Corruption Roundup: Biomet, UK and US Regulations, Sanctions in Burma and Europe, & More

For your reference, here is a roundup of recent law firm advisories covering corruption-related happenings around the globe. Ranging from Burma sanctions to Biomet settlements, see:

Fools Rush In: Social and Environmental Due Diligence in Burma (Foley Hoag LLP)

“… companies should consider how they would conduct business responsibly in Burma, were the investment-related sanctions to be lifted.  Widespread corruption, ethnic conflict, and antiquated social and environmental regulations present significant challenges. Companies will need to conduct robust social and environmental due diligence that takes into account the specific industry and location — general country due diligence will not suffice.” Read the full update»

The Expansion of EU Sanctions (Dechert LLP)

“Recent weeks have seen an expansion of EU sanctions in relation to Iran, Syria and Belarus. In addition, the UK continues to extend the scope of EU sanction provisions to its overseas territories. The scope of EU sanctions continues to widen. New measures which extend EU sanctions against Iran were adopted on 23 March 2012. The UK has extended part of these measures to its overseas territories. In addition, the list of individuals and entities subject to both the Syrian and Belarusian asset-freezing measures has been extended.” Read the full update»

UK Financial Regulator Issues Report on Bribery and Anti-Corruption Controls, Proposes New Guidance (BuckleySandler LLP)

“On March 29, the United Kingdom’s Financial Services Authority (FSA) published the findings of its thematic review into anti-bribery and corruption systems and controls in U.K.-based investment banks. The FSA review also looked at related topics including (i) gift-giving practices and controls, (ii) staff recruitment and vetting, (iii) training, and (iv) incident reporting.” Read the full update»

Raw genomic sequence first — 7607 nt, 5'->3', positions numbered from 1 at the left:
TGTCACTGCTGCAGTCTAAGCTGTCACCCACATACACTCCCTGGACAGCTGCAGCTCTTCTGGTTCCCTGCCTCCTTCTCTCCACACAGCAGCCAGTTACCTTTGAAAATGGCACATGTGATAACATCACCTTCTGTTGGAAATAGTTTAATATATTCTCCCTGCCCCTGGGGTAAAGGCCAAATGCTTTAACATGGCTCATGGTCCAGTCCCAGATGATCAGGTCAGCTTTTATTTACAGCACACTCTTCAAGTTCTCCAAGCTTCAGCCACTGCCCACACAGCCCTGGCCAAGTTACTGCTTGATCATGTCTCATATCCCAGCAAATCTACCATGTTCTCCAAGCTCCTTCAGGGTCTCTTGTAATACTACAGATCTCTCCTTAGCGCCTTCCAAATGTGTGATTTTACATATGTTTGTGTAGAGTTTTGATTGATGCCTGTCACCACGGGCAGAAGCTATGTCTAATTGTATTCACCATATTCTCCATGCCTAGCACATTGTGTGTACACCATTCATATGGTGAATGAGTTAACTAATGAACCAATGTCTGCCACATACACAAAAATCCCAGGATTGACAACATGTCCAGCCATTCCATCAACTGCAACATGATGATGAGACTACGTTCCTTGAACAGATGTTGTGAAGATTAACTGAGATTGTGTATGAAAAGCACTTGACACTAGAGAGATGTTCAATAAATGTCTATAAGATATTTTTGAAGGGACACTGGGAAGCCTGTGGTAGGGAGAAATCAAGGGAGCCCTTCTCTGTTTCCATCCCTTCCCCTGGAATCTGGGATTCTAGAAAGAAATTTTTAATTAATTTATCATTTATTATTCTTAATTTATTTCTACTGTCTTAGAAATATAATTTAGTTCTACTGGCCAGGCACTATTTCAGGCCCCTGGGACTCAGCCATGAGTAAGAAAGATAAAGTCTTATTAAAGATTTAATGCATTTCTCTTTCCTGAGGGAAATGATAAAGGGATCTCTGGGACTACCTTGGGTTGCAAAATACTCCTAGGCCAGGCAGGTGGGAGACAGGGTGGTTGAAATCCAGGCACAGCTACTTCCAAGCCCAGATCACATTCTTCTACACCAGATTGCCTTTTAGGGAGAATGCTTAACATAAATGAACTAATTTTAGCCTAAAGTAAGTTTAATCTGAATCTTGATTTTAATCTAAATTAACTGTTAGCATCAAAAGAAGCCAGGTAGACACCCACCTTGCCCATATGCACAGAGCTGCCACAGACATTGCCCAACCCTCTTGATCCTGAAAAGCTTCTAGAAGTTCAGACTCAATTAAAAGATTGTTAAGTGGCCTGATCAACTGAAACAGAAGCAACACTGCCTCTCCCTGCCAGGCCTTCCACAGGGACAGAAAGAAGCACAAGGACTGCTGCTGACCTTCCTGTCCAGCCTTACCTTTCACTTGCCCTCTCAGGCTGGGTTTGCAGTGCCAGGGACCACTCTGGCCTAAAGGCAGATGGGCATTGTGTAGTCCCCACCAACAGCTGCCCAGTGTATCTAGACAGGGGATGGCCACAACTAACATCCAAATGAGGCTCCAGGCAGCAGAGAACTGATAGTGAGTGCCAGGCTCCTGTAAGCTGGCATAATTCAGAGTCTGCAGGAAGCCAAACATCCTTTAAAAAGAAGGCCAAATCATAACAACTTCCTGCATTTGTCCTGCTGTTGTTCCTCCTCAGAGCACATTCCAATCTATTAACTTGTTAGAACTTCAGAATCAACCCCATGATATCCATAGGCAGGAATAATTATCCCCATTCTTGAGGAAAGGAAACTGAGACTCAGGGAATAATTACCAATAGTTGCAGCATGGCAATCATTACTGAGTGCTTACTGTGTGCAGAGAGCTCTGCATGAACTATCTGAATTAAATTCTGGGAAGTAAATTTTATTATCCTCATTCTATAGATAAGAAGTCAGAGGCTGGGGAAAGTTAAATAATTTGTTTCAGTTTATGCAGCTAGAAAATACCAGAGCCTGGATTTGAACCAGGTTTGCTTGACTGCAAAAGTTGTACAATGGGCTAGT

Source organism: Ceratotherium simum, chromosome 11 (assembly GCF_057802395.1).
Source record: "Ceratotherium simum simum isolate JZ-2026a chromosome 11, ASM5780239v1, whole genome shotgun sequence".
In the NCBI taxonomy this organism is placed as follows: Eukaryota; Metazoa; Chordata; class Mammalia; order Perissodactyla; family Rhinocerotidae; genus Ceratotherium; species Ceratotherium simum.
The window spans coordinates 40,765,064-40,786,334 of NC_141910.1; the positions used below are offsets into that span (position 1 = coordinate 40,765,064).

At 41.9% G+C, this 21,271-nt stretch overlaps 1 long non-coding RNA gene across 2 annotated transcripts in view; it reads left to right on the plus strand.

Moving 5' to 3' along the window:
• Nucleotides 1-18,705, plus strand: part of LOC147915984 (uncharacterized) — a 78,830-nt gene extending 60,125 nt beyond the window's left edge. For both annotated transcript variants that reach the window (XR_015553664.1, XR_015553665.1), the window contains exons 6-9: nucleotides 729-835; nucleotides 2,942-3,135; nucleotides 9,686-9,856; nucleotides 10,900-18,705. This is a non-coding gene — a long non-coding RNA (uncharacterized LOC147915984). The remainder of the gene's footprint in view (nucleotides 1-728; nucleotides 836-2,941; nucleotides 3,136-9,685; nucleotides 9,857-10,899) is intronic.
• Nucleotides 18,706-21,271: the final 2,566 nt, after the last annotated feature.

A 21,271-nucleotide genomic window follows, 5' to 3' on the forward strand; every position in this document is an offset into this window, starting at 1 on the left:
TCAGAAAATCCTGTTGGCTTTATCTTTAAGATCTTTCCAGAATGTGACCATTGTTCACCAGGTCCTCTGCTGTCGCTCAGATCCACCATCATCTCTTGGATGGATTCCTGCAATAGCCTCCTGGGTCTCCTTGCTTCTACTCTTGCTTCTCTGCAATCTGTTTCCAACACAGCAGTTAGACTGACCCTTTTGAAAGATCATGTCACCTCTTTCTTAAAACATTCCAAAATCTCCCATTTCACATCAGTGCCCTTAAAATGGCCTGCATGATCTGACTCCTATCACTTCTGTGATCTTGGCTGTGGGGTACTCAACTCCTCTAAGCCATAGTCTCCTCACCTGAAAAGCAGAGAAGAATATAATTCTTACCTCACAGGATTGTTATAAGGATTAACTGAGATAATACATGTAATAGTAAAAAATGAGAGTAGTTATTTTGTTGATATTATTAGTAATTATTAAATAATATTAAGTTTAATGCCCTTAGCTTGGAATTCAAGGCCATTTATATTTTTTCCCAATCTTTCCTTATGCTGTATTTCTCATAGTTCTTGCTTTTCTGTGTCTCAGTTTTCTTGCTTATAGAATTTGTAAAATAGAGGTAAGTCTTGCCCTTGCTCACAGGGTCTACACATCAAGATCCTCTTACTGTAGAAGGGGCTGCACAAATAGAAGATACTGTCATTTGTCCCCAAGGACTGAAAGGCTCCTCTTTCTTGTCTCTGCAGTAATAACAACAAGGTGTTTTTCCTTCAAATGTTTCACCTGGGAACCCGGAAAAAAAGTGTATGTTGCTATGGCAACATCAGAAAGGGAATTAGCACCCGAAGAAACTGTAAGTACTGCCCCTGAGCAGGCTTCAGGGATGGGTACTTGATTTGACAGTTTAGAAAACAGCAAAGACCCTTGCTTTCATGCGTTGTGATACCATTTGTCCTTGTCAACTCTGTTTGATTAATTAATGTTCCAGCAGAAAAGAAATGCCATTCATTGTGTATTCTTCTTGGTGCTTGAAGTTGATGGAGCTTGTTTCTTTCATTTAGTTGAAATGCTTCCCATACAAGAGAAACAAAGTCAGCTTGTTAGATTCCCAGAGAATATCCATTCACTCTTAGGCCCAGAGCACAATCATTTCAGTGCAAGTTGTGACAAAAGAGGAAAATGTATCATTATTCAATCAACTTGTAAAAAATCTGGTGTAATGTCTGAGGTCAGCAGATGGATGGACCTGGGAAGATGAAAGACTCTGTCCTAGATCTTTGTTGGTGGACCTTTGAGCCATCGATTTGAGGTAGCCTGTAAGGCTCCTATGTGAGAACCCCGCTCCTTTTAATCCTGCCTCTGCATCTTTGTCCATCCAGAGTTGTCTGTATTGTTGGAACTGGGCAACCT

FinCEN Proposes Customer Due Diligence Requirement of Beneficial Ownership Identification to Enhance Federal Anti-Money Laundering and Counterterrorism Efforts (Davis Wright Tremaine LLP)

“… the Financial Crimes Enforcement Network issued an advance notice of proposed rulemaking seeking comments on a proposed customer due diligence (CDD) regulation that would explicitly require covered financial institutions to institute defined programs to identify the real or beneficial ownership of accountholders… The proposed CDD is intended to enhance federal anti-money laundering and counterterrorism efforts, and to establish a uniform and consistent CDD obligation with respect to beneficial ownership across financial institution sectors.” Read the full update»

DOJ Reaches FCPA Settlement With Medical Device Company (BuckleySandler LLP)

“DOJ alleges that Biomet, its subsidiaries, employees, and agents made illegal payments to publicly-employed health care providers in Argentina, Brazil, and China in exchange for business with certain hospitals in those countries and then falsely recorded the payments on its books to conceal the true nature of the payments.” Read the full update»